It's that time of year again... Spring diving in Southern California runs cold, murky, and rough. However, the draw for spearos is that the big white sea bass start showing up in the kelp beds by late February. The big females (40+ lbs) hang around and mingle for some weeks, and then gradually thin out, heading north to continue spawning as our waters warm up. We see smaller ones (up to around 20lbs) nearly year round, although they are extremely rare for us in the winter months. Premium table fare, and once extremely rare due to mismanagement in our fishery, the white sea bass stands today as an iconic Southern California game fish. I am not a champion white sea bass hunter, but I've gotten some respectable ones over the years and had the good fortune to dive with and learn from some of the best.
The one pictured on the left weighed 50lbs after having been gutted, a respectable weight although experienced local divers do take them (rarely) up to 80 lbs. She was taken on a shore dive, on April 3, 2017, from a spot not 45 minutes from my place in Hollywood. Mike Raabe put me on the fish in typical fashion; it was a Monday afternoon and I happened to be free when he called to tell me that he and friend had taken a 50 pounder at the spot yesterday, and 'would like to come along with him today?'
Which leads me to my first tip: Good intel. Cultivate relationships with knowledgeable and responsible watermen and waterwomen in your area. Attend spearfishing and dive club meetings, take a class with an instructor who dives and hunts in the area you'd like to target, and visit brick and mortar spearing shops. The internet and social media are nifty but there is no substitute for knowing your community face to face .
Second tip: Time in the water. This was my fourth dive in ten days, and every time I dove on a spot where fish had been seen or taken in the last 12 hours. White sea bass may hang around one particular kelp bed for a week or more before moving onto another one, particularly if there isn't a constant gaggle of spearos in that area hunting them, but the fresher your intel, the better. I don't ordinarily have time or inclination to specifically target white sea bass, but it had been a few years since I'd taken a big one and I wanted to serve it to our family at a wedding in the fall.
Third tip: Gear. Any respectable southern California spearfishing shop can get you properly kitted out (Neptonics Long Beach offers discounts to my students), and finer points are endlessly debated, but this particular fish was taken with a 3 band wooden mid-handle Andre with a reel and Mori slip-tip, which is a typical white sea bass set-up. Many spearos, myself included, may also hunt WSB with a vinyl floatline (but no float) instead of a reel. We use the floatline without a float in this situation because a float at the end of the line will tangle and drag through the surface kelp, whereas a naked floatline will just snake unimpeded through the water column behind the diver. Floatline should be at least 25% - 50% longer than the max depth of the kelp bed you are hunting, and the diver needs to be ready to, after hitting a fish, immediately grab the floatline and put on the brakes, causing the fish to circle and entangle.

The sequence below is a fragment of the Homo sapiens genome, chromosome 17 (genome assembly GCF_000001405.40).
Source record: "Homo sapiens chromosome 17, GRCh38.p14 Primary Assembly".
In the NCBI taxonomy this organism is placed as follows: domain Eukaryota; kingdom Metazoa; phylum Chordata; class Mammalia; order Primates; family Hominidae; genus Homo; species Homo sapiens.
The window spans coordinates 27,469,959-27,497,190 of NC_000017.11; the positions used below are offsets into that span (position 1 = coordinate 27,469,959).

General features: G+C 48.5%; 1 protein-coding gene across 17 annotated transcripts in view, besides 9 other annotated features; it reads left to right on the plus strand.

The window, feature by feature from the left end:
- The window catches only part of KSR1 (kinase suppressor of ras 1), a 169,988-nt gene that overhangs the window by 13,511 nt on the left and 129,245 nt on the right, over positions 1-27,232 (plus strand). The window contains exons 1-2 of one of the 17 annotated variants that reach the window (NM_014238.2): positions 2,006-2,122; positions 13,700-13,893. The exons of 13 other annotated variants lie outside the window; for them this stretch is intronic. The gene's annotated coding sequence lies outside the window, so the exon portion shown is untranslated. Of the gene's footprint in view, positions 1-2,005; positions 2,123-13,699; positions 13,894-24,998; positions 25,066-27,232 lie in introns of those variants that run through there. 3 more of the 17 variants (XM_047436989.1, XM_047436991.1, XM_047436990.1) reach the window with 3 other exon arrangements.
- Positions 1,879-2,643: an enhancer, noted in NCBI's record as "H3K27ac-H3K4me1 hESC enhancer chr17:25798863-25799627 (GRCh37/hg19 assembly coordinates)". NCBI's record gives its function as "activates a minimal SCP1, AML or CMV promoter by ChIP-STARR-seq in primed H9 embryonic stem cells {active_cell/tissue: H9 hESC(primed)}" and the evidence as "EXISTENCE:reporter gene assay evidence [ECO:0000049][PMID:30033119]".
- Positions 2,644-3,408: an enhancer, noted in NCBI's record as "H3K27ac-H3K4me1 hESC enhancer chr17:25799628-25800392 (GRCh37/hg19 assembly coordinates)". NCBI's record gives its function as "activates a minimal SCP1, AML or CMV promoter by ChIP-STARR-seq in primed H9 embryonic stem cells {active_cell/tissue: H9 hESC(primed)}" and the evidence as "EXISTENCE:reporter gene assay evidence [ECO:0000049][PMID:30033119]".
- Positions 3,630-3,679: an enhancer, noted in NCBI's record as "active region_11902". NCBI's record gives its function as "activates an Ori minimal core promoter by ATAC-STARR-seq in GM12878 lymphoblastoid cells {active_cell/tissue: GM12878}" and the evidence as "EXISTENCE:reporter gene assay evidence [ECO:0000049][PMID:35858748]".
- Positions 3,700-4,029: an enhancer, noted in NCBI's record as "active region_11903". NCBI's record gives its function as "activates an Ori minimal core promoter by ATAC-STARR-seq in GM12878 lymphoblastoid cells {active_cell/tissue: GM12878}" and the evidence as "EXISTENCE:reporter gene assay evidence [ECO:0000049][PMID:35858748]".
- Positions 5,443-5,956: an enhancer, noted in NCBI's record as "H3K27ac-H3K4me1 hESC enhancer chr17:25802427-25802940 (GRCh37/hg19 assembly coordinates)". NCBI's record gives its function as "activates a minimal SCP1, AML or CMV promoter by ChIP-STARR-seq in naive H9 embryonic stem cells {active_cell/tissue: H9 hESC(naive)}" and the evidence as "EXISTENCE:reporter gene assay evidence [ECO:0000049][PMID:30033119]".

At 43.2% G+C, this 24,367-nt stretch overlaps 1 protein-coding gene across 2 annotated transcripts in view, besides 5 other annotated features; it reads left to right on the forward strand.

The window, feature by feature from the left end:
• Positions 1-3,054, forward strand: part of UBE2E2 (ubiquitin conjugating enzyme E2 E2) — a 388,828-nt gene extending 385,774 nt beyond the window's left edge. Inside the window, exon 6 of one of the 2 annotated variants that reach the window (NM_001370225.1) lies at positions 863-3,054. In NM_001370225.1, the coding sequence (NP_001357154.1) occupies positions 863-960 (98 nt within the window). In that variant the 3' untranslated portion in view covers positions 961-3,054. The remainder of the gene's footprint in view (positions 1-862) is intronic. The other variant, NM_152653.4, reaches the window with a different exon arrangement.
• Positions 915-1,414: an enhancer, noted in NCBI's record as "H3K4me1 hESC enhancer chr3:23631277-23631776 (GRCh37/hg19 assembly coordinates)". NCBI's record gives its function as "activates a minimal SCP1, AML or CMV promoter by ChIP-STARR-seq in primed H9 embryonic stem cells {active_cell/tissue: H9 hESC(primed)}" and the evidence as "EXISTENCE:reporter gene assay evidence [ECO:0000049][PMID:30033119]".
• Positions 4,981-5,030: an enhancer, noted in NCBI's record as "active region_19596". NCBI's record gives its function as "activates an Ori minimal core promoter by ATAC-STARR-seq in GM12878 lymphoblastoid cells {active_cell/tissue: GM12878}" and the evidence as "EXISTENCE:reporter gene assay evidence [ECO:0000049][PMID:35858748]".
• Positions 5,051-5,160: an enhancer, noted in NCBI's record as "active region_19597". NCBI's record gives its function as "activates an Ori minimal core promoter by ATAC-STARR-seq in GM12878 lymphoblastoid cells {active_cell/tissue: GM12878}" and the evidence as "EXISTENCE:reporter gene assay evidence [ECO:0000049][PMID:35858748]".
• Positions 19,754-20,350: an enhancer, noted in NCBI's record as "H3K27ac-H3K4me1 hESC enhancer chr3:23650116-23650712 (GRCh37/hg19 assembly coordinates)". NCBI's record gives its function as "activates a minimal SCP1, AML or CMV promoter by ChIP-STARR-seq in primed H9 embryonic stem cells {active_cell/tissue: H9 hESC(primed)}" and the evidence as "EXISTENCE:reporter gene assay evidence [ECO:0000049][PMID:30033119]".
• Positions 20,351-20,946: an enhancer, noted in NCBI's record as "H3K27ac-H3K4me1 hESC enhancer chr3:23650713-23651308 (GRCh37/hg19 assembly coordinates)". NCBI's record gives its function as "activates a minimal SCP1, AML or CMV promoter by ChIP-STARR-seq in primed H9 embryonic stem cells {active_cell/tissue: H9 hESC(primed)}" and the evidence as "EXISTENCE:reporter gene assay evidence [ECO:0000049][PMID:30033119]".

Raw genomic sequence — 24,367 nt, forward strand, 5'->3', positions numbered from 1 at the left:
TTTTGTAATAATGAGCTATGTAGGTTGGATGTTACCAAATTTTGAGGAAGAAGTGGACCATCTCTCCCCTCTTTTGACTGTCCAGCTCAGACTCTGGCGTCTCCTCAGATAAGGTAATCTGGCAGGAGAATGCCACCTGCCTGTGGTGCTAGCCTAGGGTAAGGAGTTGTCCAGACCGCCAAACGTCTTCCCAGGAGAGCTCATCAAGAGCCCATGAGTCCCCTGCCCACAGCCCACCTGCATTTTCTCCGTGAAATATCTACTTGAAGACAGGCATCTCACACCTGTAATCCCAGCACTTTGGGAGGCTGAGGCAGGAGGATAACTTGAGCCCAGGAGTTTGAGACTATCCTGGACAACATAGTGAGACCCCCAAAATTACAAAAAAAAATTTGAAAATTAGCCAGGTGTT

Newer divers can especially benefit from float lines since they can be rigged 'fire and forget', are incredibly simple from a mechanical standpoint, and it is much more difficult for a diver to become entangled in a 3/8" vinyl floatline versus a skinny reel line which is bird's nesting around them in the water. I prefer to hunt my deepest spots with a floatline set-up. At the same time, the baggage of a floatline may complicate entry or exit, particularly when the surf is up (as it was on the day Mike called me), and when hunting structure in heavy currents, floatlines may hang. It's worth noting that spearos occasionally land big white sea bass with small pipe guns/reef guns, flopper shafts, and even pole spears, but these tend to be opportunistic catches by experienced divers.
Fourth tip: Be quiet and very relaxed while hunting. White sea bass have a very sensitive lateral line and can literally 'feel' approaching divers and underwater commotion. They are easily spooked by noise such as surface splashing or bubbles (many SCUBA divers can dive a lifetime in southern California and never see a white sea bass). New divers would do well to achieve flawless duck dives before expecting to see a white sea bass, and learn to inhale air from their mask on ascent to prevent bubbles.